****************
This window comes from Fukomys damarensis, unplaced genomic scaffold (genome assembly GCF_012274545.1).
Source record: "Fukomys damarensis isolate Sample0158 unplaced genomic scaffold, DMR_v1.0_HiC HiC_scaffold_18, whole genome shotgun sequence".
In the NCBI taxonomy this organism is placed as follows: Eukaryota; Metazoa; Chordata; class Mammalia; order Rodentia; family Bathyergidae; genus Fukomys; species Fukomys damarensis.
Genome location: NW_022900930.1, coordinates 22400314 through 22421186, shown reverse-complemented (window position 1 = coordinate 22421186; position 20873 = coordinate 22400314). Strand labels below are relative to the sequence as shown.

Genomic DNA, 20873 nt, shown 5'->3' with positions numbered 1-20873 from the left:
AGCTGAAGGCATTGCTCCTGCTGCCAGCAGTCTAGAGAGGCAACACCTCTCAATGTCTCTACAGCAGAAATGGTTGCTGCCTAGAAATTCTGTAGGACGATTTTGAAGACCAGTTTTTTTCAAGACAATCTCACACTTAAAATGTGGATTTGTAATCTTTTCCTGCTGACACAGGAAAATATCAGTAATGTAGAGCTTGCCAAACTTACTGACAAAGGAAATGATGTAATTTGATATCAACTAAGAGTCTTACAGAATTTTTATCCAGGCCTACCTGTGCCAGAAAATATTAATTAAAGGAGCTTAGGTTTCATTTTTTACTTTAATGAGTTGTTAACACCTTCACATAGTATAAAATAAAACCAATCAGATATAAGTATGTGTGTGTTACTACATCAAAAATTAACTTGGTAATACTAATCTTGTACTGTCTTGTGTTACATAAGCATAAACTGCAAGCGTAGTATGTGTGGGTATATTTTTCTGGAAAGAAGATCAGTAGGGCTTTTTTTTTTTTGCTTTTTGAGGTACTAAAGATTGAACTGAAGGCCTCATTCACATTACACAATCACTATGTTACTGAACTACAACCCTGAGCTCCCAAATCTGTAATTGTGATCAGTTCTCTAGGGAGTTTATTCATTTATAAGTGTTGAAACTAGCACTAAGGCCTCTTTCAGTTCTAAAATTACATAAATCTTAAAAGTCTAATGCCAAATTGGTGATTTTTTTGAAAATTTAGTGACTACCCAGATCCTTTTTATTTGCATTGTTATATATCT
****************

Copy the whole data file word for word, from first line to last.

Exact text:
This window comes from Fukomys damarensis, unplaced genomic scaffold (genome assembly GCF_012274545.1).
Source record: "Fukomys damarensis isolate Sample0158 unplaced genomic scaffold, DMR_v1.0_HiC HiC_scaffold_18, whole genome shotgun sequence".
In the NCBI taxonomy this organism is placed as follows: Eukaryota; Metazoa; Chordata; class Mammalia; order Rodentia; family Bathyergidae; genus Fukomys; species Fukomys damarensis.
Genome location: NW_022900930.1, coordinates 22400314 through 22421186, shown reverse-complemented (window position 1 = coordinate 22421186; position 20873 = coordinate 22400314). Strand labels below are relative to the sequence as shown.

Genomic DNA, 20873 nt, shown 5'->3' with positions numbered 1-20873 from the left:
AGCTGAAGGCATTGCTCCTGCTGCCAGCAGTCTAGAGAGGCAACACCTCTCAATGTCTCTACAGCAGAAATGGTTGCTGCCTAGAAATTCTGTAGGACGATTTTGAAGACCAGTTTTTTTCAAGACAATCTCACACTTAAAATGTGGATTTGTAATCTTTTCCTGCTGACACAGGAAAATATCAGTAATGTAGAGCTTGCCAAACTTACTGACAAAGGAAATGATGTAATTTGATATCAACTAAGAGTCTTACAGAATTTTTATCCAGGCCTACCTGTGCCAGAAAATATTAATTAAAGGAGCTTAGGTTTCATTTTTTACTTTAATGAGTTGTTAACACCTTCACATAGTATAAAATAAAACCAATCAGATATAAGTATGTGTGTGTTACTACATCAAAAATTAACTTGGTAATACTAATCTTGTACTGTCTTGTGTTACATAAGCATAAACTGCAAGCGTAGTATGTGTGGGTATATTTTTCTGGAAAGAAGATCAGTAGGGCTTTTTTTTTTTTGCTTTTTGAGGTACTAAAGATTGAACTGAAGGCCTCATTCACATTACACAATCACTATGTTACTGAACTACAACCCTGAGCTCCCAAATCTGTAATTGTGATCAGTTCTCTAGGGAGTTTATTCATTTATAAGTGTTGAAACTAGCACTAAGGCCTCTTTCAGTTCTAAAATTACATAAATCTTAAAAGTCTAATGCCAAATTGGTGATTTTTTTGAAAATTTAGTGACTACCCAGATCCTTTTTATTTGCATTGTTATATATCT